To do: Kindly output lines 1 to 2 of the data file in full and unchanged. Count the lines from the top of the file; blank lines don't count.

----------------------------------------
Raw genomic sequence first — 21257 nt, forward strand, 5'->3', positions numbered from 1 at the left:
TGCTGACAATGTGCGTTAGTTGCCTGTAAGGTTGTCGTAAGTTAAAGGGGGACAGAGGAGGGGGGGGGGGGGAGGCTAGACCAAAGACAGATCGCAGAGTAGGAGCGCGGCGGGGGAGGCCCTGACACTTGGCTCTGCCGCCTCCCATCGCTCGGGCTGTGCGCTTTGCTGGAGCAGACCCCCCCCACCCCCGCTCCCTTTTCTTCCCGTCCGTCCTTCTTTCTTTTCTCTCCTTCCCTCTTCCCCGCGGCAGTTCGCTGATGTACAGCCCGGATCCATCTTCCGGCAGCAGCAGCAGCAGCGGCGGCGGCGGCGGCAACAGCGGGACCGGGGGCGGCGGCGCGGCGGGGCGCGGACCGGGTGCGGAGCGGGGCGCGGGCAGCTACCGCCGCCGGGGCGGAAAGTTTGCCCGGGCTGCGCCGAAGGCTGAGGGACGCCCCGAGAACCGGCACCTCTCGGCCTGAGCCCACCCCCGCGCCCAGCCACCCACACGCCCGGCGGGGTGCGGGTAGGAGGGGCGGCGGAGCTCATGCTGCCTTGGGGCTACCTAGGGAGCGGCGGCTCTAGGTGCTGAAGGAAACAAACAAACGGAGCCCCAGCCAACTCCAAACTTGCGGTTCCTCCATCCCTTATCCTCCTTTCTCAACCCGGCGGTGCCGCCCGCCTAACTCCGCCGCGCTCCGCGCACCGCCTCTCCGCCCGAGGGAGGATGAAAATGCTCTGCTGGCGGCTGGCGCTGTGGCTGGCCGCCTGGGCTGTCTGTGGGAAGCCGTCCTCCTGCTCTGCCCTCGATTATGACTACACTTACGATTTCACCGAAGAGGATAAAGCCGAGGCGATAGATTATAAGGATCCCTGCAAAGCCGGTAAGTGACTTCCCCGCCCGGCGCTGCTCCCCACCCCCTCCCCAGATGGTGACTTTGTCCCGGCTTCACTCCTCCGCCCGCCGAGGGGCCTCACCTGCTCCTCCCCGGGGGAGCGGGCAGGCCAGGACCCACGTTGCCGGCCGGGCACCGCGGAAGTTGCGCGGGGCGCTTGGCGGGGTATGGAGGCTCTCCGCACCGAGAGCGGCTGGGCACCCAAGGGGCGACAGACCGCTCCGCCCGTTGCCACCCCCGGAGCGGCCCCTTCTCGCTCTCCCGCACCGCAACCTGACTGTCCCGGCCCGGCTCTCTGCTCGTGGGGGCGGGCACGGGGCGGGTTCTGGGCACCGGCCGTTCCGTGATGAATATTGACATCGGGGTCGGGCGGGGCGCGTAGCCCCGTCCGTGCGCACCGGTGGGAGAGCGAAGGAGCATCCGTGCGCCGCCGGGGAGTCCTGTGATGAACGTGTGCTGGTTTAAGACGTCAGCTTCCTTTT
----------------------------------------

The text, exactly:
Raw genomic sequence first — 21257 nt, forward strand, 5'->3', positions numbered from 1 at the left:
TGCTGACAATGTGCGTTAGTTGCCTGTAAGGTTGTCGTAAGTTAAAGGGGGACAGAGGAGGGGGGGGGGGGGAGGCTAGACCAAAGACAGATCGCAGAGTAGGAGCGCGGCGGGGGAGGCCCTGACACTTGGCTCTGCCGCCTCCCATCGCTCGGGCTGTGCGCTTTGCTGGAGCAGACCCCCCCCACCCCCGCTCCCTTTTCTTCCCGTCCGTCCTTCTTTCTTTTCTCTCCTTCCCTCTTCCCCGCGGCAGTTCGCTGATGTACAGCCCGGATCCATCTTCCGGCAGCAGCAGCAGCAGCGGCGGCGGCGGCGGCAACAGCGGGACCGGGGGCGGCGGCGCGGCGGGGCGCGGACCGGGTGCGGAGCGGGGCGCGGGCAGCTACCGCCGCCGGGGCGGAAAGTTTGCCCGGGCTGCGCCGAAGGCTGAGGGACGCCCCGAGAACCGGCACCTCTCGGCCTGAGCCCACCCCCGCGCCCAGCCACCCACACGCCCGGCGGGGTGCGGGTAGGAGGGGCGGCGGAGCTCATGCTGCCTTGGGGCTACCTAGGGAGCGGCGGCTCTAGGTGCTGAAGGAAACAAACAAACGGAGCCCCAGCCAACTCCAAACTTGCGGTTCCTCCATCCCTTATCCTCCTTTCTCAACCCGGCGGTGCCGCCCGCCTAACTCCGCCGCGCTCCGCGCACCGCCTCTCCGCCCGAGGGAGGATGAAAATGCTCTGCTGGCGGCTGGCGCTGTGGCTGGCCGCCTGGGCTGTCTGTGGGAAGCCGTCCTCCTGCTCTGCCCTCGATTATGACTACACTTACGATTTCACCGAAGAGGATAAAGCCGAGGCGATAGATTATAAGGATCCCTGCAAAGCCGGTAAGTGACTTCCCCGCCCGGCGCTGCTCCCCACCCCCTCCCCAGATGGTGACTTTGTCCCGGCTTCACTCCTCCGCCCGCCGAGGGGCCTCACCTGCTCCTCCCCGGGGGAGCGGGCAGGCCAGGACCCACGTTGCCGGCCGGGCACCGCGGAAGTTGCGCGGGGCGCTTGGCGGGGTATGGAGGCTCTCCGCACCGAGAGCGGCTGGGCACCCAAGGGGCGACAGACCGCTCCGCCCGTTGCCACCCCCGGAGCGGCCCCTTCTCGCTCTCCCGCACCGCAACCTGACTGTCCCGGCCCGGCTCTCTGCTCGTGGGGGCGGGCACGGGGCGGGTTCTGGGCACCGGCCGTTCCGTGATGAATATTGACATCGGGGTCGGGCGGGGCGCGTAGCCCCGTCCGTGCGCACCGGTGGGAGAGCGAAGGAGCATCCGTGCGCCGCCGGGGAGTCCTGTGATGAACGTGTGCTGGTTTAAGACGTCAGCTTCCTTTT